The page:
That Whole Twitter Thing: Further Thoughts

Now that we’re several days into the Elon Musk era of Twitter, some additional musings on how we got here and where we’re going. In no particular order:
1. Elon Musk did this to himself. There’s an old quip about how to make a small fortune in publishing: Start with a large fortune. Well, certainly Musk has a large fortune — the largest in the world, if we’re talking valuation rather than actual liquidity — and he’s about to make it smaller, because Twitter is worth nowhere near the $44 billion or so that he paid for it. Certainly Musk realized that almost immediately, which is why he tried to back out of the deal as soon as he made it.
The (former) board and shareholders realized it, too, which is why they absolutely, positively would not let him back out. From their point of view, Musk was their patsy, their stooge, their pigeon in a confidence game that let them cash out while Musk was left holding the bag. Twitter hardly ever made money as it was; now with the debt Musk has to service on an annual basis, it’ll probably be underwater for a long, long time.
But, look, no one made Musk do this. No one made him decide to become Twitter’s largest stockholder, no one made him make a ridiculous offer for the service, no one made him make that offer at what was basically a locked-in high price with little to no way of backing out gracefully if the financials did not add up. Musk, high on his own presumed genius and fashy-flirting worldview (and possibly also just high, period), was playing to his right-wing cheering squad of simpering fanboys when he decided to buy the place, and didn’t think through the consequences. So now he’s got himself a social media service and no clue what to do with it. Which is actually a thing we should underscore:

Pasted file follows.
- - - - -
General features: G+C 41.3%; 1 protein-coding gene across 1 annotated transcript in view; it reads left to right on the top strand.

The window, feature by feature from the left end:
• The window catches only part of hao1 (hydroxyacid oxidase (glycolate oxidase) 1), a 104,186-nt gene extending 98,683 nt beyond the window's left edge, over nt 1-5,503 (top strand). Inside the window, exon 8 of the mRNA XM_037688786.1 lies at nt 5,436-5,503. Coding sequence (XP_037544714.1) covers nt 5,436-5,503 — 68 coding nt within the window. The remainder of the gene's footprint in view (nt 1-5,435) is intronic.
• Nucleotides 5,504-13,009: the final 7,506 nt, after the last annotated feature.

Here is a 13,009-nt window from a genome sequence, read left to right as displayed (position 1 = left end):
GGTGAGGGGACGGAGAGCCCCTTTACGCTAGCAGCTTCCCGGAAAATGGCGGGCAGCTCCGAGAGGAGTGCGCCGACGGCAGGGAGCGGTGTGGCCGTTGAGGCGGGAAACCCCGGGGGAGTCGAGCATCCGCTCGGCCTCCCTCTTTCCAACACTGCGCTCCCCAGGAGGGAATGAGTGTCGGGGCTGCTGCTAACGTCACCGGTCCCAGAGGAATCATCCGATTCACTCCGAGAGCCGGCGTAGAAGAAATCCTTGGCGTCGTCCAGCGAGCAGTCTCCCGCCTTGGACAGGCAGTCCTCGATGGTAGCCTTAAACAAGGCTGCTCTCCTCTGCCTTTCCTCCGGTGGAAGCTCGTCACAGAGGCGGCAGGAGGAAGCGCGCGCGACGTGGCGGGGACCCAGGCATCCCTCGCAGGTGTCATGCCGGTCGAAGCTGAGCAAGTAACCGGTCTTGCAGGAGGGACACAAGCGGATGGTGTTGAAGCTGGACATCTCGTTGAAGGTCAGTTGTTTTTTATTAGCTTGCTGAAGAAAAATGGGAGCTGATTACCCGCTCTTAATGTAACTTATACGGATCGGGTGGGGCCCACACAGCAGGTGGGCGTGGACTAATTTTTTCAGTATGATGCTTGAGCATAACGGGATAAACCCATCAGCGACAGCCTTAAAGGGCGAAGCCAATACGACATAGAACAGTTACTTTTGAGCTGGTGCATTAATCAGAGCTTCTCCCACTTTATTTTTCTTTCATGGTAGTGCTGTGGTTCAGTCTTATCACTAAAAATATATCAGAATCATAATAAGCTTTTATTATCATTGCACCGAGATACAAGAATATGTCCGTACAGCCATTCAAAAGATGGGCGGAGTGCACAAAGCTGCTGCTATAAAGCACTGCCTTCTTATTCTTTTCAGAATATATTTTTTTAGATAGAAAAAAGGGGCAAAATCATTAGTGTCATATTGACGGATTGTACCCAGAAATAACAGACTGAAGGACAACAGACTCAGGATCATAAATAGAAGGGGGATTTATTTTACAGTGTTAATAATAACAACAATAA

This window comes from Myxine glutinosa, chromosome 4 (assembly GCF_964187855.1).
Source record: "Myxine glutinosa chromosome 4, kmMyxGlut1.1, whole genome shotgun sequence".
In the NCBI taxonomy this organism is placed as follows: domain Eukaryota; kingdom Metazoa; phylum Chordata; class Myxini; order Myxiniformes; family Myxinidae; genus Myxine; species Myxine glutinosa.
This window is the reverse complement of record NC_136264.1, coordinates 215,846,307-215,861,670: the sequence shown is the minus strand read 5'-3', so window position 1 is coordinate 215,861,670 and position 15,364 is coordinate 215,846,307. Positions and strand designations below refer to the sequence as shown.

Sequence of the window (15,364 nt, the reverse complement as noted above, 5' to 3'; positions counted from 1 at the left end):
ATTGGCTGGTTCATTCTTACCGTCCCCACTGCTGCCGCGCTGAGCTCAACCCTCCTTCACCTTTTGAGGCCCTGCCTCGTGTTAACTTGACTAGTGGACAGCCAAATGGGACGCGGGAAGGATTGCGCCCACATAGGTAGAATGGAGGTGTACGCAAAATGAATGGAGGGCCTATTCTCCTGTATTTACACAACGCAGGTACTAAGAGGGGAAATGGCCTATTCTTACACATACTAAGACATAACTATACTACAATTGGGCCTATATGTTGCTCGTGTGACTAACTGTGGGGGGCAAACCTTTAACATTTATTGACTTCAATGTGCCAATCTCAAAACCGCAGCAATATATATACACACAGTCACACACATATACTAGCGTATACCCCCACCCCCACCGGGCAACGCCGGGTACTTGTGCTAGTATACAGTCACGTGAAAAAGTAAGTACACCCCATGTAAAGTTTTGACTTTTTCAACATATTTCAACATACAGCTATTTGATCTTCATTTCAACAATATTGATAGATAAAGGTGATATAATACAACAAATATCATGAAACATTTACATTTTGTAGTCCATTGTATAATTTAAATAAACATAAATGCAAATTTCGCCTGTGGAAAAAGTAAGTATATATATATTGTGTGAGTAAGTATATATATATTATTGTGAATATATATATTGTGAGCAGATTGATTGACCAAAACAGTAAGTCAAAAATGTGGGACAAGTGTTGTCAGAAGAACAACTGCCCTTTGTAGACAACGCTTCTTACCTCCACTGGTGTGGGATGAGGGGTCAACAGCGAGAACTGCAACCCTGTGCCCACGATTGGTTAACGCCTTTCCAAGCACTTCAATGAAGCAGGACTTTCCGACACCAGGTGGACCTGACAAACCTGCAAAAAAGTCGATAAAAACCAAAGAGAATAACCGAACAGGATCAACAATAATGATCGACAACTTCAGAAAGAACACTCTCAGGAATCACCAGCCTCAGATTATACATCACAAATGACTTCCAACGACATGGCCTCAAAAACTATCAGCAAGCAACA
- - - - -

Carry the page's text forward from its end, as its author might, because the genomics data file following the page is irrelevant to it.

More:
2. Elon Musk has no idea what he’s doing with Twitter. Both Musk’s frothy bootlickers and ardent haters think the dude has some sort of master plan for the service and that he’s bought the place to turn it into a fascist-friendly sinkhole that he can push democracy into (this being a bug or feature, depending on one’s own tendencies). And maybe, left to his own rich-white-dude-libertarian tendencies, he would have done. But the thing is, there’s no money in social media that way. Elon Musk may be an authoritarian-frotteuring bore, but the majority of the heavy users of Twitter (i.e., the ones generating content) are vaguely-to-solidly lefty, and the companies who advertise on the service don’t want to have their ads served next to an orgy of bigoted utterances by shitty people. Musk’s deal for the service has left him with something like a billion dollars in debt to service on an annual basis. He’s not going to do that with an exodus of high-profile users and no ads.

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